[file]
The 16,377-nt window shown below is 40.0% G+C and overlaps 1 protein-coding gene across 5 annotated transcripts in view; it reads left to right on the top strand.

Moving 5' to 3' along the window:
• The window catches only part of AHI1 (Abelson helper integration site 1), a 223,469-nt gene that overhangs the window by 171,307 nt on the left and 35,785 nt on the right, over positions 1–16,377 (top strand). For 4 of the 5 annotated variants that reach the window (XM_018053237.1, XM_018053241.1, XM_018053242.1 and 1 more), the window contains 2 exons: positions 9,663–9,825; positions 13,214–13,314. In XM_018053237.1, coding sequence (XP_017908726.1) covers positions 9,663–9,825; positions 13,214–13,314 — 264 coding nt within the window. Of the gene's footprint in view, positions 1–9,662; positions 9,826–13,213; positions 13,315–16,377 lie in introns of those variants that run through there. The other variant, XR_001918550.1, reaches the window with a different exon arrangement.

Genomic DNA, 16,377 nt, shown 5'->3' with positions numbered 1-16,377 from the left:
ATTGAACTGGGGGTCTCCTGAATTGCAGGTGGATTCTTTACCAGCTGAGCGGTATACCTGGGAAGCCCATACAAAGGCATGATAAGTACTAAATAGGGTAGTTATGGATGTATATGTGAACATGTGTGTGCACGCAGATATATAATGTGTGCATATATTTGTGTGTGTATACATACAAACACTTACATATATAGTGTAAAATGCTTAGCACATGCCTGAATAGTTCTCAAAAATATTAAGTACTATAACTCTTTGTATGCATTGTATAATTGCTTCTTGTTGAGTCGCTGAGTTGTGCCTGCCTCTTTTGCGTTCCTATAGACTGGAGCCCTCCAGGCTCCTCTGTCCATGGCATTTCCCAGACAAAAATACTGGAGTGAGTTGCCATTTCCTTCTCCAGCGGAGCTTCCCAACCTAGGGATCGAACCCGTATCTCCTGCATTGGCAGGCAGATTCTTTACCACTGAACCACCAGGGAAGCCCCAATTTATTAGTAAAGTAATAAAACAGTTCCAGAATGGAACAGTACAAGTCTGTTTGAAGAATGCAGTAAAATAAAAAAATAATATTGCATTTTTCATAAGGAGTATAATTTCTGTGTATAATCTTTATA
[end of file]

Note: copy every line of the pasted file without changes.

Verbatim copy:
The 16,377-nt window shown below is 40.0% G+C and overlaps 1 protein-coding gene across 5 annotated transcripts in view; it reads left to right on the top strand.

Moving 5' to 3' along the window:
• The window catches only part of AHI1 (Abelson helper integration site 1), a 223,469-nt gene that overhangs the window by 171,307 nt on the left and 35,785 nt on the right, over positions 1–16,377 (top strand). For 4 of the 5 annotated variants that reach the window (XM_018053237.1, XM_018053241.1, XM_018053242.1 and 1 more), the window contains 2 exons: positions 9,663–9,825; positions 13,214–13,314. In XM_018053237.1, coding sequence (XP_017908726.1) covers positions 9,663–9,825; positions 13,214–13,314 — 264 coding nt within the window. Of the gene's footprint in view, positions 1–9,662; positions 9,826–13,213; positions 13,315–16,377 lie in introns of those variants that run through there. The other variant, XR_001918550.1, reaches the window with a different exon arrangement.

Genomic DNA, 16,377 nt, shown 5'->3' with positions numbered 1-16,377 from the left:
ATTGAACTGGGGGTCTCCTGAATTGCAGGTGGATTCTTTACCAGCTGAGCGGTATACCTGGGAAGCCCATACAAAGGCATGATAAGTACTAAATAGGGTAGTTATGGATGTATATGTGAACATGTGTGTGCACGCAGATATATAATGTGTGCATATATTTGTGTGTGTATACATACAAACACTTACATATATAGTGTAAAATGCTTAGCACATGCCTGAATAGTTCTCAAAAATATTAAGTACTATAACTCTTTGTATGCATTGTATAATTGCTTCTTGTTGAGTCGCTGAGTTGTGCCTGCCTCTTTTGCGTTCCTATAGACTGGAGCCCTCCAGGCTCCTCTGTCCATGGCATTTCCCAGACAAAAATACTGGAGTGAGTTGCCATTTCCTTCTCCAGCGGAGCTTCCCAACCTAGGGATCGAACCCGTATCTCCTGCATTGGCAGGCAGATTCTTTACCACTGAACCACCAGGGAAGCCCCAATTTATTAGTAAAGTAATAAAACAGTTCCAGAATGGAACAGTACAAGTCTGTTTGAAGAATGCAGTAAAATAAAAAAATAATATTGCATTTTTCATAAGGAGTATAATTTCTGTGTATAATCTTTATA